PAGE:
Tropical Storm Elsa was making landfall in north Florida's Gulf Coast late Wednesday morning, battering the area with heavy rain, knocking out power and threatening more wind damage and flooding as it moves inland.
Elsa's center, with sustained winds of 65 mph, was hitting Taylor County in Florida's Big Bend region at around 11 a.m. ET, the National Hurricane Center said.
Having already caused flooding in west-central Florida, Elsa is on a path to pound northern Florida and parts of Georgia into Thursday evening, then eventually the Carolinas and the mid-Atlantic coast.
A few dozen miles from landfall, part of the roof's surface had been lifted from a motel on Florida's Cedar Key, photos taken by motel guest Jonathan Riches showed.
"Winds starting howling in the middle of the night, and rain starting pounding the windows," Riches told CNN, adding about the conditions: "Never seen anything like this before in my life."
High winds in already-saturated areas of northern Florida, Georgia and South Carolina could topple trees and power lines.
"We've had a lot of rainfall this past month. If you get winds at 40 mph or 50 mph, some of these trees are going to be falling down," CNN meteorologist Chad Myers said Wednesday morning.
"There's a lot more damage still to be done."
More than 20,000 utility customers in Florida were without power early Wednesday afternoon, according to utility tracker PowerOutage.us.
Flooding was happening Wednesday morning in parts of southwestern Florida, where Elsa's outer bands still were dropping rain. This included the Fort Myers area, where high water made some roads impassable, the National Weather Service said.
The system weakened to a tropical storm early Wednesday after becoming a Category 1 hurricane Tuesday. More than 5 million people are under a tropical storm warning across parts of Florida, Georgia and South Carolina.
Elsa will have generally dropped 3 to 9 inches of rain in of western and northern Florida by storm's end -- though up to 12 inches had fallen north of Port Charlotte by Wednesday morning, the National Weather Service said.
Counties and utilities prepare ahead of storm
As Elsa approached, Jacksonville Mayor Lenny Curry urged residents to be cautious, since flooding and wind damage were possible.
"We don't want people to get overconfident" and drive into any flooding or miss any downed power lines, Curry told CNN Wednesday.
Florida Gov. Ron DeSantis expanded his state of emergency declaration Tuesday to include 33 counties as local, state and utility resources prepared for the storm.
The Florida National Guard has activated 60 guardsmen and is prepared to activate more for storm-related operations such as high-water rescues or humanitarian assistance, it said.
Shelters were opened in at least five counties Tuesday, and two counties issued voluntary evacuation orders.
Duke Energy, which serves 1.8 million customers in Florida, was preparing for outages, according to its website.
It had staged 3,000 utility "crew members, contractors, tree specialists and other personnel" from Pinellas County to north Florida, the utility said Tuesday in a news release. Additional line workers and support personnel were also brought in from the Carolinas, Indiana, Kentucky and Ohio, according to the release.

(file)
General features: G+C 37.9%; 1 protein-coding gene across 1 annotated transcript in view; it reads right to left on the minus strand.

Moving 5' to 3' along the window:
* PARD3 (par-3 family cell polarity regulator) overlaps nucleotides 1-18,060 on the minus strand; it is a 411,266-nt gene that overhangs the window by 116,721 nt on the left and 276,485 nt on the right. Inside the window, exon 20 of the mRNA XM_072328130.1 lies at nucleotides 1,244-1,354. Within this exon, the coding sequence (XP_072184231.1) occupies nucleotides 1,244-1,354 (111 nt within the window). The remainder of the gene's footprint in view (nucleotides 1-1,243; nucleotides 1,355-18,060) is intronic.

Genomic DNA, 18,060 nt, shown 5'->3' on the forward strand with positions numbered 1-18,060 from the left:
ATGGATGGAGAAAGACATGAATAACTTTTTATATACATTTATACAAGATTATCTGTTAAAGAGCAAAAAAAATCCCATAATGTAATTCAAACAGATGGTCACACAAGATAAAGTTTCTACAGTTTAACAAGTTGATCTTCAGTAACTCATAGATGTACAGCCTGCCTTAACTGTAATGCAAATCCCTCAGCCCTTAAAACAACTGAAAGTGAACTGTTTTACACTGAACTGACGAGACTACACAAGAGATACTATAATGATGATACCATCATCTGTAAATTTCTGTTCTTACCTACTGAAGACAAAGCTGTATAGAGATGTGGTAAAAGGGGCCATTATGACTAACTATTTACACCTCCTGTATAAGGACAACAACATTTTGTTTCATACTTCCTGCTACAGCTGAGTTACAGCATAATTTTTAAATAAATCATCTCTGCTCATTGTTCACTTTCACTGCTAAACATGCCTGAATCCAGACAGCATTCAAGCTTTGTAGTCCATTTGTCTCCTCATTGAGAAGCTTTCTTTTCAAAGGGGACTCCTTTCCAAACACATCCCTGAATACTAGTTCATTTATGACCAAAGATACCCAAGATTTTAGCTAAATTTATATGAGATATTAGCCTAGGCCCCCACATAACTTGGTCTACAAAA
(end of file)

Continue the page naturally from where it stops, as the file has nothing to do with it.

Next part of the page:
The University of Florida in Gainesville canceled classes for Wednesday in anticipation of the storm, the university said.
Heading to Georgia and the Carolinas -- then up the East Coast
Elsa's center could maintain tropical storm strength into Wednesday evening, when it is expected to be in southern or middle Georgia, forecasters said.
Elsa could weaken to a tropical depression by Thursday morning, when it is due to be over South Carolina.
It then eventually will skirt along the mid-Atlantic coast -- and maybe even restrengthen into a tropical storm in the Northeast by Friday morning, the hurricane center said.
About 2 to 6 inches of rain are expected in portions of southeastern Georgia and the lowlands of South Carolina, with considerable flash flooding possible, the hurricane center said.
Roughly 1 to 5 inches of rain are possible in coastal portions of North Carolina and southeastern Virginia through Thursday night, according to the hurricane center.
Crews work in Surfside; boat capsizes off Key West
Though Elsa's most intense effects are being felt in western Florida, outer bands also sent rain and winds to parts of the state's eastern side.
In the southeastern Florida community of Surfside, crews intended to continue a search and rescue operation at the site of a deadly condo collapse unless wind gusts rose above 45 mph, a fire rescue spokesperson said.
Elsa also lashed the Florida Keys on Tuesday. After the storm passed, the Coast Guard was told people needed rescuing in the water more than 20 miles off Key West. By Wednesday, the service still was searching for nine people in the water after 13 had been rescued, it said.
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